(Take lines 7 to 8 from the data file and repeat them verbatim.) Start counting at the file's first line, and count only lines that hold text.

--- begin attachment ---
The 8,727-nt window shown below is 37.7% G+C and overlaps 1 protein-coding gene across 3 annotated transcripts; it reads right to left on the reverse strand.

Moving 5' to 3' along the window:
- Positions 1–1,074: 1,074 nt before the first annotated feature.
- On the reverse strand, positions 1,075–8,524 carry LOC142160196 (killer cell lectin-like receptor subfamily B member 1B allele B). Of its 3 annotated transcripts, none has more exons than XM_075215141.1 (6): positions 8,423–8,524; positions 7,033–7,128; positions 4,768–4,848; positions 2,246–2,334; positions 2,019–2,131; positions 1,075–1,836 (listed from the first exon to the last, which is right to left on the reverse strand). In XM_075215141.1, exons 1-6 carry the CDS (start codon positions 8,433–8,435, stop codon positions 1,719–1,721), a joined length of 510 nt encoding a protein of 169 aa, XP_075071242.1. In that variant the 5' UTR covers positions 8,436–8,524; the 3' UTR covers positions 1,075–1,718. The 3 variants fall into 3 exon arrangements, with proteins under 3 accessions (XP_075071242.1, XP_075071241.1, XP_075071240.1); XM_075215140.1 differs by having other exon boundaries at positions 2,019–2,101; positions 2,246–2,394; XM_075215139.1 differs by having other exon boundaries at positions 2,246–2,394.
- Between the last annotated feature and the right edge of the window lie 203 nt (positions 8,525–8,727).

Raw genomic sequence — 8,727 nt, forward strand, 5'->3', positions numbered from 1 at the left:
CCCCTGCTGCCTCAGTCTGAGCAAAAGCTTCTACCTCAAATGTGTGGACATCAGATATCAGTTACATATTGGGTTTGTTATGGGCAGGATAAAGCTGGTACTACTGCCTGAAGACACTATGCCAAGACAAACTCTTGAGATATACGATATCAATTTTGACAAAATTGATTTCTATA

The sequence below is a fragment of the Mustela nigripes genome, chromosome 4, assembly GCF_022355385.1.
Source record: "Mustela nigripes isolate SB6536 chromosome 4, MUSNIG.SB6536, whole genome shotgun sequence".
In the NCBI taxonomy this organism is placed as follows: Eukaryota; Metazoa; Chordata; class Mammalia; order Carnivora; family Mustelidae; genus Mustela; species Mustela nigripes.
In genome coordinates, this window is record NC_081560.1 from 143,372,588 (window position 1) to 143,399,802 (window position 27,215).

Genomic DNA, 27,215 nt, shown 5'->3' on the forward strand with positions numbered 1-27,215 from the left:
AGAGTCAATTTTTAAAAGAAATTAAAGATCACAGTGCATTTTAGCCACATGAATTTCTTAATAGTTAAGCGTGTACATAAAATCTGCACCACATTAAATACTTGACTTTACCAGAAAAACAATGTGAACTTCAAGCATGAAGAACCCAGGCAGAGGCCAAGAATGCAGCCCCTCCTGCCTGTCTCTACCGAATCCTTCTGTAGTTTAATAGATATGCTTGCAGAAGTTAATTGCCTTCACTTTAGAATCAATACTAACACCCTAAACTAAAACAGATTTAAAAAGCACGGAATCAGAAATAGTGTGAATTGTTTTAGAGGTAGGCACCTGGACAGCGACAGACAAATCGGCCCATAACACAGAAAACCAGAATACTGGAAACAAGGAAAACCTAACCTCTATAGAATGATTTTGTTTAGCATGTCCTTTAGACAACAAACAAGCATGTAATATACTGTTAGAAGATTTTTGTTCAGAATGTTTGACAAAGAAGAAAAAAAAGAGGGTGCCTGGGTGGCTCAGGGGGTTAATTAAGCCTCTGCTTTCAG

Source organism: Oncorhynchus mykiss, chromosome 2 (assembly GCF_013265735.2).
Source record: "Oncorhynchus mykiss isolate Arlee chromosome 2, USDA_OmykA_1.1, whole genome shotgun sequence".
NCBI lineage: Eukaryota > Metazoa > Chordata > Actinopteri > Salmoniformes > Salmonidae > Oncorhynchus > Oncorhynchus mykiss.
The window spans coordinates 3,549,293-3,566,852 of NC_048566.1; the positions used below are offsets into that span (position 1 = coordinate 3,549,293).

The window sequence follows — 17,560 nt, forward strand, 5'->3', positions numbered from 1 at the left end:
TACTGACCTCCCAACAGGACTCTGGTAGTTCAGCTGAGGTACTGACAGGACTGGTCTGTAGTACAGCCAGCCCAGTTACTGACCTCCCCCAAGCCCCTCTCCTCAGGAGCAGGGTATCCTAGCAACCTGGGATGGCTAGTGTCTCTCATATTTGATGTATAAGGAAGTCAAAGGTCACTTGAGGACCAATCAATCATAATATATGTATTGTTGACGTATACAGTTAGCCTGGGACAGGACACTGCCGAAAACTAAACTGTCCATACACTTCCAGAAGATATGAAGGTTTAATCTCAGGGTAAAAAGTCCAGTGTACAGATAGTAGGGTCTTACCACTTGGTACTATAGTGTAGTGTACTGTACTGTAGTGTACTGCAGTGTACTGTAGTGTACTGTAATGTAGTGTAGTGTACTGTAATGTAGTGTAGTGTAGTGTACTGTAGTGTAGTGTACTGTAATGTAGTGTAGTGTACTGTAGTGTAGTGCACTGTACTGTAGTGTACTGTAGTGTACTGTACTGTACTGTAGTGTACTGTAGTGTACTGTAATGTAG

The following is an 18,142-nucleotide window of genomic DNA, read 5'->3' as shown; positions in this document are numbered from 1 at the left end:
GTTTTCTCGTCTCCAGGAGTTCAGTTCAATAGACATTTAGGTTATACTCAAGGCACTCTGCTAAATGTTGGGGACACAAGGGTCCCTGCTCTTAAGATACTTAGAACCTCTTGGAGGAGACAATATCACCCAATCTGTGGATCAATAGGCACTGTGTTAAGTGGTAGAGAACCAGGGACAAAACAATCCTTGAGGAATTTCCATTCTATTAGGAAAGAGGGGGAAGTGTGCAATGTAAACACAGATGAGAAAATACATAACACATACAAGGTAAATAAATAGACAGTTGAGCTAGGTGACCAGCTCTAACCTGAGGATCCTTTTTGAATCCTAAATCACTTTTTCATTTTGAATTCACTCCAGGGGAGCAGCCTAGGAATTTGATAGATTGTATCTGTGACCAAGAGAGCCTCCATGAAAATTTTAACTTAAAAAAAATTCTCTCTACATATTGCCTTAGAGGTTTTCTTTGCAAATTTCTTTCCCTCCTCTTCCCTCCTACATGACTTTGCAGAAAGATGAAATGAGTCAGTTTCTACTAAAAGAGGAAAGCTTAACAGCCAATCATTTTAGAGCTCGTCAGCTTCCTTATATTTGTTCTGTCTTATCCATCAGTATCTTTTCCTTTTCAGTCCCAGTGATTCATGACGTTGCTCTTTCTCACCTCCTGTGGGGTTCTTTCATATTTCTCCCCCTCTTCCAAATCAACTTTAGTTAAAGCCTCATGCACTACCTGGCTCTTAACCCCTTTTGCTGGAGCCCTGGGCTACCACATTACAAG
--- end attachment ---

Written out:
CCCCTGCTGCCTCAGTCTGAGCAAAAGCTTCTACCTCAAATGTGTGGACATCAGATATCAGTTACATATTGGGTTTGTTATGGGCAGGATAAAGCTGGTACTACTGCCTGAAGACACTATGCCAAGACAAACTCTTGAGATATACGATATCAATTTTGACAAAATTGATTTCTATA

The sequence below is a fragment of the Mustela nigripes genome, chromosome 4, assembly GCF_022355385.1.